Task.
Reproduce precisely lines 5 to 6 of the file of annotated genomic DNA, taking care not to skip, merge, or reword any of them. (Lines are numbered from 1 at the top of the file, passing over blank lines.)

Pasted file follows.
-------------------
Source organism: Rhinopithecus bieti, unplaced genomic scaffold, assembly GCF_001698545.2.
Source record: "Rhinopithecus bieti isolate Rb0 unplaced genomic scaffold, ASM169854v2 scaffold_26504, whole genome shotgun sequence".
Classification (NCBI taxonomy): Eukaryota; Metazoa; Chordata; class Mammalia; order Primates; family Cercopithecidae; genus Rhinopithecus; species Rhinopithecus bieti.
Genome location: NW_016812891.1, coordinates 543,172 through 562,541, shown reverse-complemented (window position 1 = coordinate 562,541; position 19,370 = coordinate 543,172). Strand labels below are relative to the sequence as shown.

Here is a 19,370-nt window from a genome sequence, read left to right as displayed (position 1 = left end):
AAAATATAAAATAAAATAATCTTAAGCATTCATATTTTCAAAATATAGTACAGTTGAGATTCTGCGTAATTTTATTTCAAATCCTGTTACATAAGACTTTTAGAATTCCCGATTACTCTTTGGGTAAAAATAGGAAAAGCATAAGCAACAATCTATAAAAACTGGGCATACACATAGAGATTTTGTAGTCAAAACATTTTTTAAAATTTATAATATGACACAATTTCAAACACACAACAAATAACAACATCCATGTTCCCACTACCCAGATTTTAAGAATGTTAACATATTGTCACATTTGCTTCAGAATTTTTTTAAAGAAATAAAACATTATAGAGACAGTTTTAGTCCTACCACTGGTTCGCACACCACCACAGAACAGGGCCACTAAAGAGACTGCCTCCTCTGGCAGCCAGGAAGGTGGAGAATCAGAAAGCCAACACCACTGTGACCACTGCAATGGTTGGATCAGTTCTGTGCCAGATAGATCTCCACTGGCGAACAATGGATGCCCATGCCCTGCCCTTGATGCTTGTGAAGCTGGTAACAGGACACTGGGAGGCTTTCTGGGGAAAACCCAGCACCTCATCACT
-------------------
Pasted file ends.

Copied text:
Here is a 19,370-nt window from a genome sequence, read left to right as displayed (position 1 = left end):
AAAATATAAAATAAAATAATCTTAAGCATTCATATTTTCAAAATATAGTACAGTTGAGATTCTGCGTAATTTTATTTCAAATCCTGTTACATAAGACTTTTAGAATTCCCGATTACTCTTTGGGTAAAAATAGGAAAAGCATAAGCAACAATCTATAAAAACTGGGCATACACATAGAGATTTTGTAGTCAAAACATTTTTTAAAATTTATAATATGACACAATTTCAAACACACAACAAATAACAACATCCATGTTCCCACTACCCAGATTTTAAGAATGTTAACATATTGTCACATTTGCTTCAGAATTTTTTTAAAGAAATAAAACATTATAGAGACAGTTTTAGTCCTACCACTGGTTCGCACACCACCACAGAACAGGGCCACTAAAGAGACTGCCTCCTCTGGCAGCCAGGAAGGTGGAGAATCAGAAAGCCAACACCACTGTGACCACTGCAATGGTTGGATCAGTTCTGTGCCAGATAGATCTCCACTGGCGAACAATGGATGCCCATGCCCTGCCCTTGATGCTTGTGAAGCTGGTAACAGGACACTGGGAGGCTTTCTGGGGAAAACCCAGCACCTCATCACT